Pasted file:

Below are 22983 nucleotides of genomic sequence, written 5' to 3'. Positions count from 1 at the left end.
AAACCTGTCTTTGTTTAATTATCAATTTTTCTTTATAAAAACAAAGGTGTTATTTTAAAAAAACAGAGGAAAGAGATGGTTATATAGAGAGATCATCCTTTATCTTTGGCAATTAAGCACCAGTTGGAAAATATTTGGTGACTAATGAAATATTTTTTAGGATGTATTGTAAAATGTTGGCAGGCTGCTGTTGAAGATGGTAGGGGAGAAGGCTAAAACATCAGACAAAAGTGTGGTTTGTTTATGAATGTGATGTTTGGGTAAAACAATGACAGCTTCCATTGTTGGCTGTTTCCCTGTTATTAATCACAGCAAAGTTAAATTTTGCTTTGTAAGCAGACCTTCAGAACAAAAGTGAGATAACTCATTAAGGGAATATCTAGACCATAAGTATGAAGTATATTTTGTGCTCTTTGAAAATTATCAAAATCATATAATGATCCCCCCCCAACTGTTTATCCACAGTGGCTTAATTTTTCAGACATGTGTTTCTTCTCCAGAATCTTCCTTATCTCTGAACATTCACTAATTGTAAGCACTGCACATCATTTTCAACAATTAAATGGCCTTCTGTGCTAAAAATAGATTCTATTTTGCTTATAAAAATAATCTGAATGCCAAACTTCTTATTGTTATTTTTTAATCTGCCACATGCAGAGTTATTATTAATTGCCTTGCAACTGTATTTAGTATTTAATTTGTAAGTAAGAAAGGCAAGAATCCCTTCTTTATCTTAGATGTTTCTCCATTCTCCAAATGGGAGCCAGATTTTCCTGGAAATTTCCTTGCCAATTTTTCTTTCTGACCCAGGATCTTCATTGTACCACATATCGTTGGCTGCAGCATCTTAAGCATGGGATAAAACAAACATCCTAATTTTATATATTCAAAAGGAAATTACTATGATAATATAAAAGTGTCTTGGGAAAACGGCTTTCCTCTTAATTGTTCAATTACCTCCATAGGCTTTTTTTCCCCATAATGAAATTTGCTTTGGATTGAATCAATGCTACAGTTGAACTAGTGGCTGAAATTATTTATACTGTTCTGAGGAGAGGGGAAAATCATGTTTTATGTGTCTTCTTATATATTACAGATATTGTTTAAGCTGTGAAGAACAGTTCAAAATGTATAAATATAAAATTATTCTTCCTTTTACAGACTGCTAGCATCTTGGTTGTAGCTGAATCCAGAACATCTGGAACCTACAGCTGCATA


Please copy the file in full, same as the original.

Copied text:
Below are 22983 nucleotides of genomic sequence, written 5' to 3'. Positions count from 1 at the left end.
AAACCTGTCTTTGTTTAATTATCAATTTTTCTTTATAAAAACAAAGGTGTTATTTTAAAAAAACAGAGGAAAGAGATGGTTATATAGAGAGATCATCCTTTATCTTTGGCAATTAAGCACCAGTTGGAAAATATTTGGTGACTAATGAAATATTTTTTAGGATGTATTGTAAAATGTTGGCAGGCTGCTGTTGAAGATGGTAGGGGAGAAGGCTAAAACATCAGACAAAAGTGTGGTTTGTTTATGAATGTGATGTTTGGGTAAAACAATGACAGCTTCCATTGTTGGCTGTTTCCCTGTTATTAATCACAGCAAAGTTAAATTTTGCTTTGTAAGCAGACCTTCAGAACAAAAGTGAGATAACTCATTAAGGGAATATCTAGACCATAAGTATGAAGTATATTTTGTGCTCTTTGAAAATTATCAAAATCATATAATGATCCCCCCCCAACTGTTTATCCACAGTGGCTTAATTTTTCAGACATGTGTTTCTTCTCCAGAATCTTCCTTATCTCTGAACATTCACTAATTGTAAGCACTGCACATCATTTTCAACAATTAAATGGCCTTCTGTGCTAAAAATAGATTCTATTTTGCTTATAAAAATAATCTGAATGCCAAACTTCTTATTGTTATTTTTTAATCTGCCACATGCAGAGTTATTATTAATTGCCTTGCAACTGTATTTAGTATTTAATTTGTAAGTAAGAAAGGCAAGAATCCCTTCTTTATCTTAGATGTTTCTCCATTCTCCAAATGGGAGCCAGATTTTCCTGGAAATTTCCTTGCCAATTTTTCTTTCTGACCCAGGATCTTCATTGTACCACATATCGTTGGCTGCAGCATCTTAAGCATGGGATAAAACAAACATCCTAATTTTATATATTCAAAAGGAAATTACTATGATAATATAAAAGTGTCTTGGGAAAACGGCTTTCCTCTTAATTGTTCAATTACCTCCATAGGCTTTTTTTCCCCATAATGAAATTTGCTTTGGATTGAATCAATGCTACAGTTGAACTAGTGGCTGAAATTATTTATACTGTTCTGAGGAGAGGGGAAAATCATGTTTTATGTGTCTTCTTATATATTACAGATATTGTTTAAGCTGTGAAGAACAGTTCAAAATGTATAAATATAAAATTATTCTTCCTTTTACAGACTGCTAGCATCTTGGTTGTAGCTGAATCCAGAACATCTGGAACCTACAGCTGCATA